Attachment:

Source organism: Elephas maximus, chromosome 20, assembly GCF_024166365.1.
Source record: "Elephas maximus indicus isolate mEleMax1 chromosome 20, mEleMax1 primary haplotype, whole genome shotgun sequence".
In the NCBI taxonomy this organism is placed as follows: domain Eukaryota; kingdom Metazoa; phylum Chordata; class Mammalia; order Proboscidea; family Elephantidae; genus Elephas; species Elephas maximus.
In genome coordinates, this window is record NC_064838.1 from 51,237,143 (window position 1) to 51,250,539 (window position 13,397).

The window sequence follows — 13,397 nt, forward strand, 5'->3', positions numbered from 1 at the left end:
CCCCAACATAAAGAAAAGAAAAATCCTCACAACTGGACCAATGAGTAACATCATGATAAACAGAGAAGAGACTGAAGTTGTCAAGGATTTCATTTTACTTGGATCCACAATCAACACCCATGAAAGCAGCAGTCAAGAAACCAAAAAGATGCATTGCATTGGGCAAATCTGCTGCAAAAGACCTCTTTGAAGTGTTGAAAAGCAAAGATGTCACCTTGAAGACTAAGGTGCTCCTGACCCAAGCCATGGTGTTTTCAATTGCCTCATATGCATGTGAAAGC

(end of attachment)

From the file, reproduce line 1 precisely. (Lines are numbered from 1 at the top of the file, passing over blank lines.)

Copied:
Source organism: Elephas maximus, chromosome 20, assembly GCF_024166365.1.